The impact of post-study work opportunity on international student recruitment
The government announcement to reintroduce a two-year post-study work (PSW) opportunity is huge news for the higher education sector which has been campaigning for years to achieve this policy change. From 2020/21 onwards, international students in the UK will once again have the opportunity to work in the UK post-graduation for up to two years, a change which is likely to have a significant positive impact on international student recruitment.
In 2012 the existing two-year PSW opportunity was abolished and the number of international students (particularly from India) enrolling in the UK decreased, with many students opting instead to enrol at universities in the US, Canada, Australia and New Zealand.
Currently international students have a period of 4 months to search for skilled work in the UK after completing their studies. This has put the UK at a competitive disadvantage as a study destination with key competitors and especially with Canada which allows international students to work up to four years post graduation with a clear route to permanent residency.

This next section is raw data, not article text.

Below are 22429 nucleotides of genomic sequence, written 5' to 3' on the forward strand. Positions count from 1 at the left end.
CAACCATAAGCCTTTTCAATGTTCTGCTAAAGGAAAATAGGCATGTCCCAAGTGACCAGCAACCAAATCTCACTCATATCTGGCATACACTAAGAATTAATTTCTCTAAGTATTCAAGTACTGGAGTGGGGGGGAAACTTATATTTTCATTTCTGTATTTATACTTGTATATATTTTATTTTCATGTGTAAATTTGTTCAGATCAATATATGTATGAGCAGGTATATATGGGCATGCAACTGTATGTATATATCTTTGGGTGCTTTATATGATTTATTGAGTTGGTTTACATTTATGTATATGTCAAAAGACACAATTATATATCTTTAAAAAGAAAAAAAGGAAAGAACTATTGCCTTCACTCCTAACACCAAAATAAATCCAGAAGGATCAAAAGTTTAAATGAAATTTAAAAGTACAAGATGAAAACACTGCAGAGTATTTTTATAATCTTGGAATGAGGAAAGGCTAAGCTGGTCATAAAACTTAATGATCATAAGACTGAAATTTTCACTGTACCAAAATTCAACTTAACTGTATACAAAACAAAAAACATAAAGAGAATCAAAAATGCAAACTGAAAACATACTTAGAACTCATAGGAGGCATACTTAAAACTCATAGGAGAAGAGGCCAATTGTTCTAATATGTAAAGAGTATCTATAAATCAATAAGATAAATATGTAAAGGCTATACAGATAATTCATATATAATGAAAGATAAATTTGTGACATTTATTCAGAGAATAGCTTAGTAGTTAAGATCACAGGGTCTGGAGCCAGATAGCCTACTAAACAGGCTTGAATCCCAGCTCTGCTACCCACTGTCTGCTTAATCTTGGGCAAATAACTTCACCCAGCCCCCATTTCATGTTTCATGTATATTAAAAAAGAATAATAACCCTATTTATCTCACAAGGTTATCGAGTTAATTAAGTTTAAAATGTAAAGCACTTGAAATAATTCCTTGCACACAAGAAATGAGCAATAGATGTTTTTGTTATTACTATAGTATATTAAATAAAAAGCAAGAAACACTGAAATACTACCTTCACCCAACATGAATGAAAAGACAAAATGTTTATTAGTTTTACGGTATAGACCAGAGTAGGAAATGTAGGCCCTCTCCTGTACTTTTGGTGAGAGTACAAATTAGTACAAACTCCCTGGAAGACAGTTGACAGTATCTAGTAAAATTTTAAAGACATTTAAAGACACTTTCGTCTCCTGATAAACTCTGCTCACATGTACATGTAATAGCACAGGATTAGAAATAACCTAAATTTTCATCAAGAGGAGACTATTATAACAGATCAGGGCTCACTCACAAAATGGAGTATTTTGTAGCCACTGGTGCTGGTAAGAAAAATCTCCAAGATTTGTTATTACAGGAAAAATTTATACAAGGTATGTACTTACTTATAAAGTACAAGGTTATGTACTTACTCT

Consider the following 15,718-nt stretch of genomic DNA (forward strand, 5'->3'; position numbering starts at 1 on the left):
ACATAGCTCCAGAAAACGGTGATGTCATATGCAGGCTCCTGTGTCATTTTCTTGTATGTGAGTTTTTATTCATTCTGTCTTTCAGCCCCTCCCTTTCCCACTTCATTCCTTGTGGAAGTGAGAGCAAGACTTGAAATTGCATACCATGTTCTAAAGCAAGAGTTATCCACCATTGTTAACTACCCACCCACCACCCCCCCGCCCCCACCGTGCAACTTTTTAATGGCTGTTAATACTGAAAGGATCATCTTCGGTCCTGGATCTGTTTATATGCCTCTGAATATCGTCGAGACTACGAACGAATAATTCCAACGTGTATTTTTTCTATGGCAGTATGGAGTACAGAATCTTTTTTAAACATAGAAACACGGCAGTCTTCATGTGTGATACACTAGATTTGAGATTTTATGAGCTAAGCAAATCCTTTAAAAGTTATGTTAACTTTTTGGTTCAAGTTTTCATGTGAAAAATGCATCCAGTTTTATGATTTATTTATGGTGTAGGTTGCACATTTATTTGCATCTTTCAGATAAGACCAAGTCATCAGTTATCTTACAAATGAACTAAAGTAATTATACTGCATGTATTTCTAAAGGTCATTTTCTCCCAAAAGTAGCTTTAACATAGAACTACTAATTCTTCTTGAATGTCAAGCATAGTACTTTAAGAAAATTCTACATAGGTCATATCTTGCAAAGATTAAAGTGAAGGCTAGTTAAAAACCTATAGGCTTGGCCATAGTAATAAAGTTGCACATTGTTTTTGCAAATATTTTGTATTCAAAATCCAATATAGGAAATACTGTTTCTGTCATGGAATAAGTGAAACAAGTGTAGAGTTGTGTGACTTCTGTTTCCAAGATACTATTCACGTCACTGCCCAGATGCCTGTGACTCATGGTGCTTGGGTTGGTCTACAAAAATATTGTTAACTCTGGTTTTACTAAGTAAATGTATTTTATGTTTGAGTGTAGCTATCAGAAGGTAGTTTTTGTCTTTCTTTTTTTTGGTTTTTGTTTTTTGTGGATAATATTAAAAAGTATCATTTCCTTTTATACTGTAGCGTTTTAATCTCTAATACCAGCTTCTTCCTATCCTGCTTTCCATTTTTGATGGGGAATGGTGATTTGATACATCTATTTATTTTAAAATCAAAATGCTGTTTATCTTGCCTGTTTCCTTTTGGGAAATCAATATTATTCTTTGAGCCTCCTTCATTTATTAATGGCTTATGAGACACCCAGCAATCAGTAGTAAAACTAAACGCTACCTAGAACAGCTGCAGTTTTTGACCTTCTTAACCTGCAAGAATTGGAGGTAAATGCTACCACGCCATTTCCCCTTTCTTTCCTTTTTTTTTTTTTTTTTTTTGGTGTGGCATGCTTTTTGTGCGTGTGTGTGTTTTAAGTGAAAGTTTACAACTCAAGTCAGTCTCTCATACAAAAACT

Supporting the GREAT campaign, we have been tracking the competitiveness of the UK as an international study destination around the world for the last six years and as highlighted in our latest, ‘Why the UK?’ report, the opportunity to work in the host country after studying is an extremely important destination choice criterion for many prospective internationally mobile students. The chart below, based on feedback from more than 2,000 new international students at UK HEIs in 2018, shows clearly how the UK has been vulnerable on access to post-study employment opportunities compared to other competitor countries.
Detailed analysis allows us to understand the impact for individual origin markets, for postgraduate vs undergraduate prospects and in comparison against specific national competitors such as Canada, USA, Australia.
The reinstatement of a PSW opportunity should therefore enhance the UK’s higher education competitive advantage internationally and help reinforce its reputation in non-EU countries in the long term. The abolition of the previous PSW route became a cause celebre in the Indian media, for example, and was widely interpreted as evidence that the UK no longer welcomed students from South Asia.
Paradoxically, in the short-term the change may cause some headaches for universities in the academic year just starting with potentially a rush of students looking to defer the start of their course to next year in order to guarantee that they will be able to benefit from the new opportunity.